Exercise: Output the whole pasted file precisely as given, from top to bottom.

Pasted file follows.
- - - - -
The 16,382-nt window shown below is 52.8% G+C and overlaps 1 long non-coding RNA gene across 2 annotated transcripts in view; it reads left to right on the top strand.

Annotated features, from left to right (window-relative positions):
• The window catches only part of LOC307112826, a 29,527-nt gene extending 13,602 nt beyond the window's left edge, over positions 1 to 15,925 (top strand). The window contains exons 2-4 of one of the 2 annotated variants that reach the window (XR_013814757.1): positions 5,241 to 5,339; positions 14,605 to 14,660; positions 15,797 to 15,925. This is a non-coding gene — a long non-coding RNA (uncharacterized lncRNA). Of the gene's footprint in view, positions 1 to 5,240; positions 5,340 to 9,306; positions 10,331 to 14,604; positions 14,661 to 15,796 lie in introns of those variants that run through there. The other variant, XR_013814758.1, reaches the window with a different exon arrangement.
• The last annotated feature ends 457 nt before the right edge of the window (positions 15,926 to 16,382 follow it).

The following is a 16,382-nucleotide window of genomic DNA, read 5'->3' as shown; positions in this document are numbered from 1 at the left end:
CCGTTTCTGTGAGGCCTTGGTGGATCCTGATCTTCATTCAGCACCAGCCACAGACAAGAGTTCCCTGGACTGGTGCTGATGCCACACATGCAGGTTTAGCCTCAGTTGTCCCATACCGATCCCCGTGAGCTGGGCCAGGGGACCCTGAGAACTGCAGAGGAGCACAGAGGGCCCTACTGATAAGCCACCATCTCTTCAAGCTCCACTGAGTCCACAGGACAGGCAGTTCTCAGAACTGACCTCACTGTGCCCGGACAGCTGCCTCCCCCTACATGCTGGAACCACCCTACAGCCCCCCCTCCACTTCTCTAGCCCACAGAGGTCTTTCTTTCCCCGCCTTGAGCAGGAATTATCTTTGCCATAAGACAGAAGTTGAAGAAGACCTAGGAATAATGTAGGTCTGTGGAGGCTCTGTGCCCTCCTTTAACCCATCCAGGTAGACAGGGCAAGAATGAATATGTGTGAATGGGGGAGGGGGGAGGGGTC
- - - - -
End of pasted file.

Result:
The 16,382-nt window shown below is 52.8% G+C and overlaps 1 long non-coding RNA gene across 2 annotated transcripts in view; it reads left to right on the top strand.

Annotated features, from left to right (window-relative positions):
• The window catches only part of LOC307112826, a 29,527-nt gene extending 13,602 nt beyond the window's left edge, over positions 1 to 15,925 (top strand). The window contains exons 2-4 of one of the 2 annotated variants that reach the window (XR_013814757.1): positions 5,241 to 5,339; positions 14,605 to 14,660; positions 15,797 to 15,925. This is a non-coding gene — a long non-coding RNA (uncharacterized lncRNA). Of the gene's footprint in view, positions 1 to 5,240; positions 5,340 to 9,306; positions 10,331 to 14,604; positions 14,661 to 15,796 lie in introns of those variants that run through there. The other variant, XR_013814758.1, reaches the window with a different exon arrangement.
• The last annotated feature ends 457 nt before the right edge of the window (positions 15,926 to 16,382 follow it).

The following is a 16,382-nucleotide window of genomic DNA, read 5'->3' as shown; positions in this document are numbered from 1 at the left end:
CCGTTTCTGTGAGGCCTTGGTGGATCCTGATCTTCATTCAGCACCAGCCACAGACAAGAGTTCCCTGGACTGGTGCTGATGCCACACATGCAGGTTTAGCCTCAGTTGTCCCATACCGATCCCCGTGAGCTGGGCCAGGGGACCCTGAGAACTGCAGAGGAGCACAGAGGGCCCTACTGATAAGCCACCATCTCTTCAAGCTCCACTGAGTCCACAGGACAGGCAGTTCTCAGAACTGACCTCACTGTGCCCGGACAGCTGCCTCCCCCTACATGCTGGAACCACCCTACAGCCCCCCCTCCACTTCTCTAGCCCACAGAGGTCTTTCTTTCCCCGCCTTGAGCAGGAATTATCTTTGCCATAAGACAGAAGTTGAAGAAGACCTAGGAATAATGTAGGTCTGTGGAGGCTCTGTGCCCTCCTTTAACCCATCCAGGTAGACAGGGCAAGAATGAATATGTGTGAATGGGGGAGGGGGGAGGGGTC